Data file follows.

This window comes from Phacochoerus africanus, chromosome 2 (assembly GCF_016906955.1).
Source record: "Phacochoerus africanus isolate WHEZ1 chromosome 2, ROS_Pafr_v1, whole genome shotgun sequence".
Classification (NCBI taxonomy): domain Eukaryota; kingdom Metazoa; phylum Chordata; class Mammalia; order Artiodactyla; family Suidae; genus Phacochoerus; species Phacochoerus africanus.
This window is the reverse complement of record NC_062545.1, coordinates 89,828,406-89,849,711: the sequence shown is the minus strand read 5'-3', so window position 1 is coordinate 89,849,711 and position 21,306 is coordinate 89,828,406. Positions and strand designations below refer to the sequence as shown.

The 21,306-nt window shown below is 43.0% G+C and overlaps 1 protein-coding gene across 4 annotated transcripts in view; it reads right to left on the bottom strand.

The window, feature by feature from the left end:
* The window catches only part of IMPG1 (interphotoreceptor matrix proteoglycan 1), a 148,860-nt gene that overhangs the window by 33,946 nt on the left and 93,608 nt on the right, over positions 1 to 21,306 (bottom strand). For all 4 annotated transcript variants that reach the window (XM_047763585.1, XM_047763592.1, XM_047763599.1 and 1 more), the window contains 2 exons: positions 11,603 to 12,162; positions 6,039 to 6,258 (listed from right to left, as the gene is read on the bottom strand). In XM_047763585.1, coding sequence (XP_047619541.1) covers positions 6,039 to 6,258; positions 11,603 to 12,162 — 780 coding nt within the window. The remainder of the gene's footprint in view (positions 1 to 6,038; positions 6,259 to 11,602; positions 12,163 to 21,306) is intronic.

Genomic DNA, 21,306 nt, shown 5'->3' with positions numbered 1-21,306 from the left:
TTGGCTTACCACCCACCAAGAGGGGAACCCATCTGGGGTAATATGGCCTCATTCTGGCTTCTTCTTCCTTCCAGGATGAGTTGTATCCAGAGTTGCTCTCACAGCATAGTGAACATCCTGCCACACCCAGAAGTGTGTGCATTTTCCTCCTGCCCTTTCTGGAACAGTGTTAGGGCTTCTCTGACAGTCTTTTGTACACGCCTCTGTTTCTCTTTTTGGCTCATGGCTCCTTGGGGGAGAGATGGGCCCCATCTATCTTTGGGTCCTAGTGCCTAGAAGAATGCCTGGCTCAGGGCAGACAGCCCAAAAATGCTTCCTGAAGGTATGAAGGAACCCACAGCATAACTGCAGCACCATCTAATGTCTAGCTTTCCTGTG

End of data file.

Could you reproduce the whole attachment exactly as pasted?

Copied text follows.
This window comes from Phacochoerus africanus, chromosome 2 (assembly GCF_016906955.1).
Source record: "Phacochoerus africanus isolate WHEZ1 chromosome 2, ROS_Pafr_v1, whole genome shotgun sequence".
Classification (NCBI taxonomy): domain Eukaryota; kingdom Metazoa; phylum Chordata; class Mammalia; order Artiodactyla; family Suidae; genus Phacochoerus; species Phacochoerus africanus.
This window is the reverse complement of record NC_062545.1, coordinates 89,828,406-89,849,711: the sequence shown is the minus strand read 5'-3', so window position 1 is coordinate 89,849,711 and position 21,306 is coordinate 89,828,406. Positions and strand designations below refer to the sequence as shown.

The 21,306-nt window shown below is 43.0% G+C and overlaps 1 protein-coding gene across 4 annotated transcripts in view; it reads right to left on the bottom strand.

The window, feature by feature from the left end:
* The window catches only part of IMPG1 (interphotoreceptor matrix proteoglycan 1), a 148,860-nt gene that overhangs the window by 33,946 nt on the left and 93,608 nt on the right, over positions 1 to 21,306 (bottom strand). For all 4 annotated transcript variants that reach the window (XM_047763585.1, XM_047763592.1, XM_047763599.1 and 1 more), the window contains 2 exons: positions 11,603 to 12,162; positions 6,039 to 6,258 (listed from right to left, as the gene is read on the bottom strand). In XM_047763585.1, coding sequence (XP_047619541.1) covers positions 6,039 to 6,258; positions 11,603 to 12,162 — 780 coding nt within the window. The remainder of the gene's footprint in view (positions 1 to 6,038; positions 6,259 to 11,602; positions 12,163 to 21,306) is intronic.

Genomic DNA, 21,306 nt, shown 5'->3' with positions numbered 1-21,306 from the left:
TTGGCTTACCACCCACCAAGAGGGGAACCCATCTGGGGTAATATGGCCTCATTCTGGCTTCTTCTTCCTTCCAGGATGAGTTGTATCCAGAGTTGCTCTCACAGCATAGTGAACATCCTGCCACACCCAGAAGTGTGTGCATTTTCCTCCTGCCCTTTCTGGAACAGTGTTAGGGCTTCTCTGACAGTCTTTTGTACACGCCTCTGTTTCTCTTTTTGGCTCATGGCTCCTTGGGGGAGAGATGGGCCCCATCTATCTTTGGGTCCTAGTGCCTAGAAGAATGCCTGGCTCAGGGCAGACAGCCCAAAAATGCTTCCTGAAGGTATGAAGGAACCCACAGCATAACTGCAGCACCATCTAATGTCTAGCTTTCCTGTG